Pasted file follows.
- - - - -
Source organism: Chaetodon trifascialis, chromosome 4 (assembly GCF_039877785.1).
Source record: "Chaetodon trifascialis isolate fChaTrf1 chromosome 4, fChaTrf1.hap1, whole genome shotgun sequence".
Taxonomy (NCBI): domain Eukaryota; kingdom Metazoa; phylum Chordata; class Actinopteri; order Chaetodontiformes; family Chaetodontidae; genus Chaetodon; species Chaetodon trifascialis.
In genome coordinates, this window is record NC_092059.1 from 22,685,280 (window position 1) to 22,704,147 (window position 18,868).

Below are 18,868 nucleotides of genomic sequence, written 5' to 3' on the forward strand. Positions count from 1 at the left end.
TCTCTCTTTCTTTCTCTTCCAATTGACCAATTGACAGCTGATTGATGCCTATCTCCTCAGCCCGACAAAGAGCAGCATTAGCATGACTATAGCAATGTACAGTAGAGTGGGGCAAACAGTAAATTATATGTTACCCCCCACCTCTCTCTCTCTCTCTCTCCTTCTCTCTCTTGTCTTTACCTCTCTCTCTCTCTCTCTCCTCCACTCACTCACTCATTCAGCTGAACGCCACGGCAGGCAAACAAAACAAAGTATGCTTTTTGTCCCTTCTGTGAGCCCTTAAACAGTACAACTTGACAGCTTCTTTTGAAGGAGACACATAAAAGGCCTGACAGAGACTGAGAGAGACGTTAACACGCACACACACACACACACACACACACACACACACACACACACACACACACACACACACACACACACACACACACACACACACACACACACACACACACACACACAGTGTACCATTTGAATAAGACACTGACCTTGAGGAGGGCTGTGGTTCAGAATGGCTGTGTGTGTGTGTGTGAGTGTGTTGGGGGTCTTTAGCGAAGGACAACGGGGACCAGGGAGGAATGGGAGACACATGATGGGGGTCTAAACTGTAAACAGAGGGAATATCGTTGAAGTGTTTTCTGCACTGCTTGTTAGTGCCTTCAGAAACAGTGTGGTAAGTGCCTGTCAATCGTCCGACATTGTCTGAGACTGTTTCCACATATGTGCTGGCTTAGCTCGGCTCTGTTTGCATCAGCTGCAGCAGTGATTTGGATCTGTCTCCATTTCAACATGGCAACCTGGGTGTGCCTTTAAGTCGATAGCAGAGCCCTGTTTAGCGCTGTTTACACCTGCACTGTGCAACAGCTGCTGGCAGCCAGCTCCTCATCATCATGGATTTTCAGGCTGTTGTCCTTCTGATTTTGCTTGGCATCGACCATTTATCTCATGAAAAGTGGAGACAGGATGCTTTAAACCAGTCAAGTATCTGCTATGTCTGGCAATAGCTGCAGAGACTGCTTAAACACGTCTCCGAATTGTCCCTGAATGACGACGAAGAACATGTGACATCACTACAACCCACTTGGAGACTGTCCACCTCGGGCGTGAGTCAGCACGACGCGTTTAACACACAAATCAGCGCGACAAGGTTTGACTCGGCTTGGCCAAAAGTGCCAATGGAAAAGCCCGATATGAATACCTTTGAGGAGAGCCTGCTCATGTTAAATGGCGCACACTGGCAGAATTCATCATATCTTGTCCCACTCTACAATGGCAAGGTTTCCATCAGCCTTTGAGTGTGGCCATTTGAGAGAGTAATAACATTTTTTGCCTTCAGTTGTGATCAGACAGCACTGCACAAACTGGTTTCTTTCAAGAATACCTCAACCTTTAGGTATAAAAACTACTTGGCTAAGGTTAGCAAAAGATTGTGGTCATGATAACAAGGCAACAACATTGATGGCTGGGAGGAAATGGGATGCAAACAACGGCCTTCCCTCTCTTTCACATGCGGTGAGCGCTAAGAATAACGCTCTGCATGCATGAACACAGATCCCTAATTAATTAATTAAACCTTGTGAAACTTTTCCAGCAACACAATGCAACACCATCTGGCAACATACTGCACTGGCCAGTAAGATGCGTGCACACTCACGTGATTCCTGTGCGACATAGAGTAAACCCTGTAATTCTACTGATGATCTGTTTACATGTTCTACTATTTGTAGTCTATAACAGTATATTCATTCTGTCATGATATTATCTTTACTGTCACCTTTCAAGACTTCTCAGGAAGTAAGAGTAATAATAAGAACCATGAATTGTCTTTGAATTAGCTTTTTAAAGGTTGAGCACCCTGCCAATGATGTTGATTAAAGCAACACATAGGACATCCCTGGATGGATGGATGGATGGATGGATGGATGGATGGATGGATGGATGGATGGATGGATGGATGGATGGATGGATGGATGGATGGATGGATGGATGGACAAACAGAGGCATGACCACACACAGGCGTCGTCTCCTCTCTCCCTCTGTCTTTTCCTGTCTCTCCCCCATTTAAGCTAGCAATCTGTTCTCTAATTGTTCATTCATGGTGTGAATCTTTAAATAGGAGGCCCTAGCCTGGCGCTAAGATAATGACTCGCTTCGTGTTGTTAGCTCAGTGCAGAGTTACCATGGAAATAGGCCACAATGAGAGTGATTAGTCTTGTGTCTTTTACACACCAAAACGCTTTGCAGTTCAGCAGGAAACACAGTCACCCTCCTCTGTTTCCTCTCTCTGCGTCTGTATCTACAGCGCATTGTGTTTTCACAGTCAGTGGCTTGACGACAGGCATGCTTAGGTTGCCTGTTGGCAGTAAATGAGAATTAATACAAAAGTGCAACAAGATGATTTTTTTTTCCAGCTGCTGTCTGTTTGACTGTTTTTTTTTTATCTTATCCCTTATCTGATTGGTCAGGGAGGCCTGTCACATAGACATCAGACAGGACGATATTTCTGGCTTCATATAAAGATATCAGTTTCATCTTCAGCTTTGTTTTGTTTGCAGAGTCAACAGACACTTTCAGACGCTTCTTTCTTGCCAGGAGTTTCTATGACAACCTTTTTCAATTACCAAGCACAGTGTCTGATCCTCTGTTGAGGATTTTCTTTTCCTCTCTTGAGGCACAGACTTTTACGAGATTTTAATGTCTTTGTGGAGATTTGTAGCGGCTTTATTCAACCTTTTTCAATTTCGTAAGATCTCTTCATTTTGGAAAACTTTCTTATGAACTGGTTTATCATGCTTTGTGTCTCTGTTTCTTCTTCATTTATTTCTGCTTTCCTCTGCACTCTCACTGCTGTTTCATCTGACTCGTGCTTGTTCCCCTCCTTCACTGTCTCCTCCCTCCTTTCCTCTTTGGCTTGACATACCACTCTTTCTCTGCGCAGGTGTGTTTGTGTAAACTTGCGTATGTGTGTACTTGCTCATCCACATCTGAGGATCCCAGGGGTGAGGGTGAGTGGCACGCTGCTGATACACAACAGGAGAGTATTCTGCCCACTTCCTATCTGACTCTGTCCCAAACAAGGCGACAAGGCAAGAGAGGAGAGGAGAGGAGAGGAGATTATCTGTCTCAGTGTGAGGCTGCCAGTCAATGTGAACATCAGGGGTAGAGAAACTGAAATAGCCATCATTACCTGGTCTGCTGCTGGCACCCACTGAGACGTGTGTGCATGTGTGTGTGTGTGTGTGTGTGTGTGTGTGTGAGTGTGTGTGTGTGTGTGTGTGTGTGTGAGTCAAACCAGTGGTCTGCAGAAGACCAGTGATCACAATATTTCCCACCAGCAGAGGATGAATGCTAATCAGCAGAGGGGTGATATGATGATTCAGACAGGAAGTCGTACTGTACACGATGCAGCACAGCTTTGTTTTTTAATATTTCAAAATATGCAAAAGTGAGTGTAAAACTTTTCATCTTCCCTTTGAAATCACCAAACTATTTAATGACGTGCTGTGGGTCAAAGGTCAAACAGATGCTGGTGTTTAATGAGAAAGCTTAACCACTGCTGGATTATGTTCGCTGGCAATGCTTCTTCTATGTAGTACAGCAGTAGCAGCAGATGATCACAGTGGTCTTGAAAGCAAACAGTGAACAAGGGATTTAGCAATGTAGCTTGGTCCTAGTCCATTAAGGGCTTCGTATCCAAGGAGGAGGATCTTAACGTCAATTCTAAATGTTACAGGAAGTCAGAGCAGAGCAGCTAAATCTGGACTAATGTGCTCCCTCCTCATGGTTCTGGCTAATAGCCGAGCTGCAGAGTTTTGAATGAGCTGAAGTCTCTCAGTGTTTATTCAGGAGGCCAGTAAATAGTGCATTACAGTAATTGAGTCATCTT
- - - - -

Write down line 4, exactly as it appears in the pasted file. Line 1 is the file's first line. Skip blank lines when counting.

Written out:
In genome coordinates, this window is record NC_092059.1 from 22,685,280 (window position 1) to 22,704,147 (window position 18,868).